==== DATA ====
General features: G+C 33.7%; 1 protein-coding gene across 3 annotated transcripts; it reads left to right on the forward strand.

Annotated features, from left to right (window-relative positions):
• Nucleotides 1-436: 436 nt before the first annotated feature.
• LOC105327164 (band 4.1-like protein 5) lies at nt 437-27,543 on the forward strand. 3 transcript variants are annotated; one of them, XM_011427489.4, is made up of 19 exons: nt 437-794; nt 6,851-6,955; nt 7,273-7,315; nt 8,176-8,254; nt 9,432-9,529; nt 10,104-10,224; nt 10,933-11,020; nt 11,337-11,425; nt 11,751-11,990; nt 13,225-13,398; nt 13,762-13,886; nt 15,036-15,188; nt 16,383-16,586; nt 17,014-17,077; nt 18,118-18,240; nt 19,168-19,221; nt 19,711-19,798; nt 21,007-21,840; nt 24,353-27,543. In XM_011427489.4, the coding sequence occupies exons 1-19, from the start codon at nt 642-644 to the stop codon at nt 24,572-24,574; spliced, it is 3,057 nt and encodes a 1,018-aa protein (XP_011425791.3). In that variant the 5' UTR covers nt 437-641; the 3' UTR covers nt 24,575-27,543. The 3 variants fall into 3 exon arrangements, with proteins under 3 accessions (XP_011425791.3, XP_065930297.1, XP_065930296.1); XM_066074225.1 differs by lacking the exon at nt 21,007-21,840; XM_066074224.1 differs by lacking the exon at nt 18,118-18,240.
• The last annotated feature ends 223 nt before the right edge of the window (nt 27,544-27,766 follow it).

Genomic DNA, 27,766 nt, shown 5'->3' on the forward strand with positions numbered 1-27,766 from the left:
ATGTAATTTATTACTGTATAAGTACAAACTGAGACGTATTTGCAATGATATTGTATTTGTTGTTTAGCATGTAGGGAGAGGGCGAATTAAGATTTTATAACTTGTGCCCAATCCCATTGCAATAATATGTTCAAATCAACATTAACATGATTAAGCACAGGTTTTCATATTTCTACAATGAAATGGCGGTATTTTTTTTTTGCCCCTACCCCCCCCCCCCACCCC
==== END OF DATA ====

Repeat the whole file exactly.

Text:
General features: G+C 33.7%; 1 protein-coding gene across 3 annotated transcripts; it reads left to right on the forward strand.

Annotated features, from left to right (window-relative positions):
• Nucleotides 1-436: 436 nt before the first annotated feature.
• LOC105327164 (band 4.1-like protein 5) lies at nt 437-27,543 on the forward strand. 3 transcript variants are annotated; one of them, XM_011427489.4, is made up of 19 exons: nt 437-794; nt 6,851-6,955; nt 7,273-7,315; nt 8,176-8,254; nt 9,432-9,529; nt 10,104-10,224; nt 10,933-11,020; nt 11,337-11,425; nt 11,751-11,990; nt 13,225-13,398; nt 13,762-13,886; nt 15,036-15,188; nt 16,383-16,586; nt 17,014-17,077; nt 18,118-18,240; nt 19,168-19,221; nt 19,711-19,798; nt 21,007-21,840; nt 24,353-27,543. In XM_011427489.4, the coding sequence occupies exons 1-19, from the start codon at nt 642-644 to the stop codon at nt 24,572-24,574; spliced, it is 3,057 nt and encodes a 1,018-aa protein (XP_011425791.3). In that variant the 5' UTR covers nt 437-641; the 3' UTR covers nt 24,575-27,543. The 3 variants fall into 3 exon arrangements, with proteins under 3 accessions (XP_011425791.3, XP_065930297.1, XP_065930296.1); XM_066074225.1 differs by lacking the exon at nt 21,007-21,840; XM_066074224.1 differs by lacking the exon at nt 18,118-18,240.
• The last annotated feature ends 223 nt before the right edge of the window (nt 27,544-27,766 follow it).

Genomic DNA, 27,766 nt, shown 5'->3' on the forward strand with positions numbered 1-27,766 from the left:
ATGTAATTTATTACTGTATAAGTACAAACTGAGACGTATTTGCAATGATATTGTATTTGTTGTTTAGCATGTAGGGAGAGGGCGAATTAAGATTTTATAACTTGTGCCCAATCCCATTGCAATAATATGTTCAAATCAACATTAACATGATTAAGCACAGGTTTTCATATTTCTACAATGAAATGGCGGTATTTTTTTTTTGCCCCTACCCCCCCCCCCCACCCC